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Is Hormone Replacement A Safe Option For Management Of Menopausal Problems

Several hormone therapies are FDA-approved for treatment of hot flashes and prevention of bone loss. The benefits and risks vary depending on the severity of your hot flashes and bone loss, and your health. These therapies may not be right for you. Talk to your doctor before trying any hormone therapies.

How Will I Know If Im Going Through Menopause If Ive Had A Hysterectomy

If your uterus was surgically removed through a hysterectomy, you may not know youre going through menopause unless you experience hot flashes.

This can also happen if youve had an endometrial ablation and your ovaries werent removed. Endometrial ablation is the removal of the lining of your uterus as treatment for heavy menstruation.

If you arent having any symptoms, a blood test can determine if your ovaries are still functioning. This test can be used to help doctors find out your estrogen level, which may be beneficial if youre at risk of osteoporosis. Thats because knowing your estrogen status may be important in determining whether you need a bone density assessment.

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What You Need To Know About Surgical Menopause

This is part of an ongoing series featuring interviews with physicians on topics related to hereditary cancer. This is a summary of a discussion with Ann L. Steiner, MD, anobstetrician-gynecologist and clinical professor at Penn Medicine. The Symptoms of Surgical MenopauseMenopause is the absence of estrogen. When women stop making estrogen, this can result in several key symptoms. On average, natural menopause occurs around 51 years of age, when periods cease. Menopausal symptoms may begin before the final menstrual period when the loss of estrogen begins gradually. But if a 35 year old woman with regular, monthly periods has her ovaries removed, she is likely to be much more symptomatic then if she had gradually gone into menopause.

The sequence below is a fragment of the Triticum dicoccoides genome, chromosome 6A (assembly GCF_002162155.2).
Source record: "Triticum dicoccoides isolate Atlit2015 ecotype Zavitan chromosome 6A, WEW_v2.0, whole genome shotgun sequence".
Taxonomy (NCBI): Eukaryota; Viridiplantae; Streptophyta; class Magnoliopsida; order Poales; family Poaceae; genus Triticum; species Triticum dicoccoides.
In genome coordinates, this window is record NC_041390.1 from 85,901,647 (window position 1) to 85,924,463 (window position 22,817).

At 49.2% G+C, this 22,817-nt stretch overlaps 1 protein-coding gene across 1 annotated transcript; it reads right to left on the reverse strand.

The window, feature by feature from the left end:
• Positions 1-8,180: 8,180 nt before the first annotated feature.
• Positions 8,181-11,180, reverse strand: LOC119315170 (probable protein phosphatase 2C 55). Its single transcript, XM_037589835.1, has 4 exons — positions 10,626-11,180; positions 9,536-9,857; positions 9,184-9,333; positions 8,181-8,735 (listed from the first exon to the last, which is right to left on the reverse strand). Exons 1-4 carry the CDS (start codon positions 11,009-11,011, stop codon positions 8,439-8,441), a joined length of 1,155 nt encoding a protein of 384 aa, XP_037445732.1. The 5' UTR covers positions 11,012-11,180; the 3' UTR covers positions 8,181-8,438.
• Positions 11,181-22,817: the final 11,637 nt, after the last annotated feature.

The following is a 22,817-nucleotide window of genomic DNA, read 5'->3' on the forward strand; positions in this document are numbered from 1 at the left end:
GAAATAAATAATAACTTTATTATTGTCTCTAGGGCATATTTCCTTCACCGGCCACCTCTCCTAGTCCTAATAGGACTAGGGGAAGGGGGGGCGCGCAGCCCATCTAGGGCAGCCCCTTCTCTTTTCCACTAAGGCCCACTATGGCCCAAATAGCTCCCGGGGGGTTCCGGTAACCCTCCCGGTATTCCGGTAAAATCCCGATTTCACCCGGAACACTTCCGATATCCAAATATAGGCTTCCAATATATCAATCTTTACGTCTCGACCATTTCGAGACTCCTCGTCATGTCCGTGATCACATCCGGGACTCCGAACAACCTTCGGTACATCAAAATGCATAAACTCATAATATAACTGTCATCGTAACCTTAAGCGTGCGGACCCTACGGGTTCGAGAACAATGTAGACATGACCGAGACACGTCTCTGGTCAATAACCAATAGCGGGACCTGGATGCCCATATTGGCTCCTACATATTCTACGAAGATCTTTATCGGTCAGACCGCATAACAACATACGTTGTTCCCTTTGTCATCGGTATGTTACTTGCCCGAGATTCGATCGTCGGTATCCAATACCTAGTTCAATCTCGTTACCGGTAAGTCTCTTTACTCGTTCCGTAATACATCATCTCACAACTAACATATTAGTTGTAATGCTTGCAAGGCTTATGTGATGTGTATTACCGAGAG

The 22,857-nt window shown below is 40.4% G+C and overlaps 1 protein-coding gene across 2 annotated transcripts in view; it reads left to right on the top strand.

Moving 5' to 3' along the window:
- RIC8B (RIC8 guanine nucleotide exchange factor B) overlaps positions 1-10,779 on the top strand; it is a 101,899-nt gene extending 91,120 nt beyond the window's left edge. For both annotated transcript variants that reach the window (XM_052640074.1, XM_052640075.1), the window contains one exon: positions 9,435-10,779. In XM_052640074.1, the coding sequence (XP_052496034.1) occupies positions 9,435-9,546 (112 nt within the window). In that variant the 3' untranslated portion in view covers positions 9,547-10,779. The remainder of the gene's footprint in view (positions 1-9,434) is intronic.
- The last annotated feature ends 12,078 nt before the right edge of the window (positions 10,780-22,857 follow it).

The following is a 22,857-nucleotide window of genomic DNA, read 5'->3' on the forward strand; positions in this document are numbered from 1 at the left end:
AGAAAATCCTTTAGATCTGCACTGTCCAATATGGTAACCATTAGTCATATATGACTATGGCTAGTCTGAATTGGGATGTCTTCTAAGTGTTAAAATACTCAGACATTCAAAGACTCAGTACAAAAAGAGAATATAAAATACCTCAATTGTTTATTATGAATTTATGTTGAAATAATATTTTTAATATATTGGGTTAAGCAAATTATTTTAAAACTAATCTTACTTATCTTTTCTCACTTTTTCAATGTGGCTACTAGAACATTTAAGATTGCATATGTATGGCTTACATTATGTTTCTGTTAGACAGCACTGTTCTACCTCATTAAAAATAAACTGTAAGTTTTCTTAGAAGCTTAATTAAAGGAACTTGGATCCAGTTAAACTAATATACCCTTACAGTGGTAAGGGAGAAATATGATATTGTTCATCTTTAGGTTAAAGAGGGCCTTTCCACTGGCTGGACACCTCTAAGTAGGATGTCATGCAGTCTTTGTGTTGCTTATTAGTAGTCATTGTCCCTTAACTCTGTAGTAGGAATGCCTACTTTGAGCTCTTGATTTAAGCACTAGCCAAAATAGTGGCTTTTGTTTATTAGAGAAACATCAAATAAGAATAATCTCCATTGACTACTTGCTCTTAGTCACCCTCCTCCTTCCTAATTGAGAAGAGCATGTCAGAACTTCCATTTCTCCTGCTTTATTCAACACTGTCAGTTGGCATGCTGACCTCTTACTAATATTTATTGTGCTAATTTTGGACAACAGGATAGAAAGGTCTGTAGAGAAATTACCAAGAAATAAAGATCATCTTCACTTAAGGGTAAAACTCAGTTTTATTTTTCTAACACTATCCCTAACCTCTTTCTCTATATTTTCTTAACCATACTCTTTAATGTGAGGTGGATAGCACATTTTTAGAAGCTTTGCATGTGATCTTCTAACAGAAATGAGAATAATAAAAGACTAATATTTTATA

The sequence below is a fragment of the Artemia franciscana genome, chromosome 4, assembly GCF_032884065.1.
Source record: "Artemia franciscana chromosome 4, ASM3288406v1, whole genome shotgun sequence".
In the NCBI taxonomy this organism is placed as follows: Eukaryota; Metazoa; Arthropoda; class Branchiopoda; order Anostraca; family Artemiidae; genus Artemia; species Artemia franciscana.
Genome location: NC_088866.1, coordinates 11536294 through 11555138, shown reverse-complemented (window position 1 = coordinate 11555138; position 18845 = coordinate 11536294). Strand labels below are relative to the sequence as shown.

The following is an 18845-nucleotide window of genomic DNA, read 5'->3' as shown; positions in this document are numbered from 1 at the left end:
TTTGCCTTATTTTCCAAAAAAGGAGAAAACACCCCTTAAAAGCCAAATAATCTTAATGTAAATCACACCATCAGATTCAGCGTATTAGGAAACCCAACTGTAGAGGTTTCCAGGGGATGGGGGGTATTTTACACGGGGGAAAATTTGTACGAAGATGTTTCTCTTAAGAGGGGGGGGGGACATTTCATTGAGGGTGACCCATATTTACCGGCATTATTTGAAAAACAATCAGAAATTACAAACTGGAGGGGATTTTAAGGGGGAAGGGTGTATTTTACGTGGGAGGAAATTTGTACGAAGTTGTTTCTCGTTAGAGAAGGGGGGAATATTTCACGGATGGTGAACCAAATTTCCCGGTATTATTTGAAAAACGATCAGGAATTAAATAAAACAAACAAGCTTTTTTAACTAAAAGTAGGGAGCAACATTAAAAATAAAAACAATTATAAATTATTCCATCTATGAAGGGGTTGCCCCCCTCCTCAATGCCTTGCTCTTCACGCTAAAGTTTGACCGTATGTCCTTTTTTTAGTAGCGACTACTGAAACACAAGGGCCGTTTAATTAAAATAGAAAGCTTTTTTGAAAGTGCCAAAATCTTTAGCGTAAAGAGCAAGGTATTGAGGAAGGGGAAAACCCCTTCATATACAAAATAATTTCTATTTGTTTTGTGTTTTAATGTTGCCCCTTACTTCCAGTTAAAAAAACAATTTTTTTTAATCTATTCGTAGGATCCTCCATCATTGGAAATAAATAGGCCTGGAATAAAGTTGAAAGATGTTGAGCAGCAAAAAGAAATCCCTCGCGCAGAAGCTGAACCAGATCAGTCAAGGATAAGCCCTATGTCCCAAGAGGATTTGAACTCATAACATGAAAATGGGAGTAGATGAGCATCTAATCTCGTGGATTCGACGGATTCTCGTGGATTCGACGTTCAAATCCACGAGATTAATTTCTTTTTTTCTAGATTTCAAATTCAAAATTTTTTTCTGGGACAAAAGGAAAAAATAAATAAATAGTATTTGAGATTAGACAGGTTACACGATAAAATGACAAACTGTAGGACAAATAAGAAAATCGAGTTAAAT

Surgical menopause can affect hot flashes and mood, and can increase the rate at which a woman loses bone and may develop osteoporosis. Theres a concern that younger women who go into menopause might be at an increased risk of heart disease later in life. It could also affect cognitive function. If women dont have a history of a cancer that would contraindicate the use of estrogen, such as breast cancer, we discuss giving estrogen, both for symptoms and for potential prevention of these problems.

Endometriotic Mass After Hysterectomy In A 61 Year Old Post

Menopause symptoms: How long do they last?
  • 1Département de Chirurgie Gynécologique et Oncologique, Hôpital Cantonal, Fribourg, Switzerland
  • 2Département de Chirurgie Générale, Hôpital Cantonal, Fribourg, Switzerland
  • 3Département de Radiologie et Radiologie Interventionnelle, Hôpital Cantonal, Fribourg, Switzerland
  • 4Institut de Pathologie, Centre Hospitalier Universitaire Vaudois , Lausanne, Switzerland

Endometriosis is a common, hormone-dependent gynecologic disease. Undiagnosed in large proportion of women, managing therapies depend on the impact of quality of life and includes hormonal treatment and pelvic surgery. Less likely endometriosis can occur in post-menopausal women. Malignant transformation of endometriosis is a rare but well-described process, most of time occurring in the ovary, and justifies the practitioner not to underestimate this pathology. We present a case of a 61 year old woman with a symptomatic endometriotic pelvic mass, status post hysterectomy, with no history of endometriosis diagnosed beforehand.